For more than a decade, JBS, the second-largest food company in the world, has used satellite imagery to monitor an area in the Amazon greater than the size of Germany to ensure that 100% of its direct beef suppliers comply with its responsible sourcing policies, including the company’s long-standing commitment to zero deforestation.
Today, the company is taking its commitment one step further, announcing the Together for the Amazon program, a series of innovative, long-term initiatives that build on the company’s legacy of conservation and sustainable development in the Amazon biome. The program will engage industry leaders, civil society, government authorities and environmental stakeholders to propose meaningful actions that will strengthen its value chain and help preserve this critical biome.
The program is consistent with JBS’s long-term sustainability priorities, including the commitment to combat climate change -- one of the global sustainability targets it presented in 2019. The fundamental pillars of the Together for the Amazon program are: (1) development of the value chain, (2) forest conservation and restoration, (3) support for local communities in the Amazon and (4) scientific research and technology development.
The first pillar consists of three key initiatives. The first of these is the JBS Green Platform, a blockchain platform that will enable the company to track the suppliers of its cattle suppliers by 2025.
The second is sharing the company’s supplier monitoring technology and its responsible sourcing policy with the value chain, including the entire food industry, livestock producers, family farmers, financial institutions and the agribusiness sector. The third initiative will provide suppliers with environmental, animal husbandry education and legal support.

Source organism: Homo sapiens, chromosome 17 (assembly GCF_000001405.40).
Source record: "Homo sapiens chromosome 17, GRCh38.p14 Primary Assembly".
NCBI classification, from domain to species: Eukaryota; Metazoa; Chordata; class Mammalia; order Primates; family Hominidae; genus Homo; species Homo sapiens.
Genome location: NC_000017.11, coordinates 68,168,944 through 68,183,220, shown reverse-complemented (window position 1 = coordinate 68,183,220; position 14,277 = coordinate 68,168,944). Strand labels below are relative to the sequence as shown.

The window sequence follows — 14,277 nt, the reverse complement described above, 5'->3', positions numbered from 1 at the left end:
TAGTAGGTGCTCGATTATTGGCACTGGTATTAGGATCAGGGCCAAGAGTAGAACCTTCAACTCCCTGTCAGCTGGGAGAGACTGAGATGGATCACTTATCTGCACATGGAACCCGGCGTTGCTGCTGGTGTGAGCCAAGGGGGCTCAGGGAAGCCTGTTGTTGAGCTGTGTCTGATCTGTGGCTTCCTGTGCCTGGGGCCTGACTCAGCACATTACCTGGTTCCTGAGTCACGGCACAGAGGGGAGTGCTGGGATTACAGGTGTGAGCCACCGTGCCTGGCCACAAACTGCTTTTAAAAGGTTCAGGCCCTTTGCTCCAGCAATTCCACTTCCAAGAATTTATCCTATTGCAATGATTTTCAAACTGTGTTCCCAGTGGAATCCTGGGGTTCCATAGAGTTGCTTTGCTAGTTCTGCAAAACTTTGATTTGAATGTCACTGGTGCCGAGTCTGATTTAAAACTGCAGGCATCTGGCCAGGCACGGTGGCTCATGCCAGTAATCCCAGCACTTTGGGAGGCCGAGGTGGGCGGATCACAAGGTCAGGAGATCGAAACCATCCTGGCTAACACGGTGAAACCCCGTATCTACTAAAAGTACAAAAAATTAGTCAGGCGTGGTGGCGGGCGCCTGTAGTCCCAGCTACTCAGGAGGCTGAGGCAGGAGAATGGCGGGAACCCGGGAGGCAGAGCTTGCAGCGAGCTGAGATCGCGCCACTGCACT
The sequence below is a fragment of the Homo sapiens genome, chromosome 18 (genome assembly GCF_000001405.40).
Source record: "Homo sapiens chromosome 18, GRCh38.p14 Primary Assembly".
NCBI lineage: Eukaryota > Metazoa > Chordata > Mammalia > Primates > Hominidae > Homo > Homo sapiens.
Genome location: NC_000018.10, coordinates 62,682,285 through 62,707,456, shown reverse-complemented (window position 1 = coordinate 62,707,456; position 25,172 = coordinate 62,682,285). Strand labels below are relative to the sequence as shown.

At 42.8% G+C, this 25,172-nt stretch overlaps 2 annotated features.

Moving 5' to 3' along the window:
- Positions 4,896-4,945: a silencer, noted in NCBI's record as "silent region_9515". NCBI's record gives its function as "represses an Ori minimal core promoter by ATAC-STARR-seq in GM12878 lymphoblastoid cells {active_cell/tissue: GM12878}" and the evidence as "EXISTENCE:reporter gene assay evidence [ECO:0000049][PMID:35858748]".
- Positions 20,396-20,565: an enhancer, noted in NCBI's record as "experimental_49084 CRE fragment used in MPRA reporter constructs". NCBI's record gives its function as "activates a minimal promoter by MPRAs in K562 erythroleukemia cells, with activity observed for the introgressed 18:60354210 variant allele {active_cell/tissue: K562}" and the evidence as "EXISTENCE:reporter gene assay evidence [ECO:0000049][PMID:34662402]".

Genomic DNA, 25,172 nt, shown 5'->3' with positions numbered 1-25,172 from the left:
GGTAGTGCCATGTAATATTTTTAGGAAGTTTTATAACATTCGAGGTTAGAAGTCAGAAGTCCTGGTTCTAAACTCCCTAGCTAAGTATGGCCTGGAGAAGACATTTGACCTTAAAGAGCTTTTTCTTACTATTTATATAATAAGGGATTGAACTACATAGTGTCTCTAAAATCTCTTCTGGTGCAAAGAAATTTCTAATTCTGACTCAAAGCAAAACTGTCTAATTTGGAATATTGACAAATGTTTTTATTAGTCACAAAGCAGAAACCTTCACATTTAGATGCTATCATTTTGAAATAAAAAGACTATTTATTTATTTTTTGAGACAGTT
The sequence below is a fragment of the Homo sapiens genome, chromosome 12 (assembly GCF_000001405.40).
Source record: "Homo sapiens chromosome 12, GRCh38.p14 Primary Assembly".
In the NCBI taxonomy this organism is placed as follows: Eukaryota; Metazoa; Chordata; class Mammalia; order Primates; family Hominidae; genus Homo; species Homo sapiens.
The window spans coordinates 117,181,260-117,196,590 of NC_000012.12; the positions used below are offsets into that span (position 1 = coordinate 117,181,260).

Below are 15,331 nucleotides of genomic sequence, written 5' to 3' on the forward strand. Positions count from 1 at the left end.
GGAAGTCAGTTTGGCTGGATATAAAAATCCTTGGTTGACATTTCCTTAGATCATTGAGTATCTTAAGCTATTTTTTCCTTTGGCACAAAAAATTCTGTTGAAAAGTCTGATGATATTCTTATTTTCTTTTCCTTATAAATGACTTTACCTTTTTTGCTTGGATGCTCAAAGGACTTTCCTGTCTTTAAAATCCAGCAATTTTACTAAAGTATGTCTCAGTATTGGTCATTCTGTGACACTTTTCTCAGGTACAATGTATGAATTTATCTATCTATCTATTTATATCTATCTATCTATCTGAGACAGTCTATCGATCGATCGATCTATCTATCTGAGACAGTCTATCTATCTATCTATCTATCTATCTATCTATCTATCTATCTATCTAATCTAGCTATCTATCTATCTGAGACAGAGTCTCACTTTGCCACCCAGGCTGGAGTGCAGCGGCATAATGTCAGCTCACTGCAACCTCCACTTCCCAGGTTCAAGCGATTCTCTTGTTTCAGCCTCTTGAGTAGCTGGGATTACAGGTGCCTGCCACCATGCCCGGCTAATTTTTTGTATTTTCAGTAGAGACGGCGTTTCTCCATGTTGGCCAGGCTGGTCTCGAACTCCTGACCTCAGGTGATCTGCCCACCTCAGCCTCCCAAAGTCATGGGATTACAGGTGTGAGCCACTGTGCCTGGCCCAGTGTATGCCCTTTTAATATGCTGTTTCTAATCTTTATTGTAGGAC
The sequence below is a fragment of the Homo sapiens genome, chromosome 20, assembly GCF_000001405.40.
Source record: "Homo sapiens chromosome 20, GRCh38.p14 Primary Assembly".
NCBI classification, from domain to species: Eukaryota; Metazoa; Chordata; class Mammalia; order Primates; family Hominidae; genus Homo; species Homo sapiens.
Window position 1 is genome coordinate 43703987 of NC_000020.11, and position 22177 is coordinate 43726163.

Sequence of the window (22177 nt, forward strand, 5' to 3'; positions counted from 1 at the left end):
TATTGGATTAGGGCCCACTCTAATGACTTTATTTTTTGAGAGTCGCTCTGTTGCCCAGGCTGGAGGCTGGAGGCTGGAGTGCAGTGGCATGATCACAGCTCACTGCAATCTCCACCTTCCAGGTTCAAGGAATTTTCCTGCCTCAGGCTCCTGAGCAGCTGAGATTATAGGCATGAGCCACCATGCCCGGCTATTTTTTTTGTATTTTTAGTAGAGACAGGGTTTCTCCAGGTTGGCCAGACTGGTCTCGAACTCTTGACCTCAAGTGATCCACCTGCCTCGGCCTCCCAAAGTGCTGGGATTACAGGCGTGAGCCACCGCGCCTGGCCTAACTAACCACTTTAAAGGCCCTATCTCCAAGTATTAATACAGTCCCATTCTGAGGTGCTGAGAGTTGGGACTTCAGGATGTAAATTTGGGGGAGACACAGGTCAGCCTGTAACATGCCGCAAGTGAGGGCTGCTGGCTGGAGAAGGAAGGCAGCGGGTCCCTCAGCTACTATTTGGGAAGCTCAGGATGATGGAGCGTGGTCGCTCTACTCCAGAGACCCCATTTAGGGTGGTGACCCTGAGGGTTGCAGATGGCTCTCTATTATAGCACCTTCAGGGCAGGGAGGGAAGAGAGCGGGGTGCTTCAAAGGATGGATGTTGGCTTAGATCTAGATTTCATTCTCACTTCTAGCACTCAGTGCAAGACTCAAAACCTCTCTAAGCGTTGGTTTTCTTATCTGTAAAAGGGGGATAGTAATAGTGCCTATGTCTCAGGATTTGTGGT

JBS also announced the creation of the JBS Fund For The Amazon, a fund that will finance important projects and actions to stimulate sustainable development in the Amazon biome. JBS will contribute 250 million reals over the first five years and up to 500 million reals by 2030.
“Today, we publicly reiterate our commitment to the sustainability of the Amazon. We hope our actions today will help accelerate the urgent fight against deforestation while fostering the bio-economy, sustainable agricultural practices and opportunities for social development,” JBS global chief executive officer Gilberto Tomazoni stated.
Development of the value chain
Currently, JBS, in accordance with its Responsible Raw Material Sourcing Policy, monitors 100% of its cattle suppliers using strict sustainability criteria, including zero tolerance for deforestation, encroachment on indigenous lands or environmental conservation units, forced labor or the use of areas embargoed by Ibama. The company’s monitoring program includes a daily, online analysis covering more than 50,000 cattle-supplying farms.
“Over the last decade, we have made significant investments to establish one of the world’s largest private supplier monitoring systems. We have also engaged in industry initiatives, along with non-governmental organizations and the Federal Prosecution Office in states of the Legal Amazon region, and sponsored educational programs for our suppliers to help them improve their land stewardship,” said Wesley Batista Filho, CEO of JBS South America and Seara.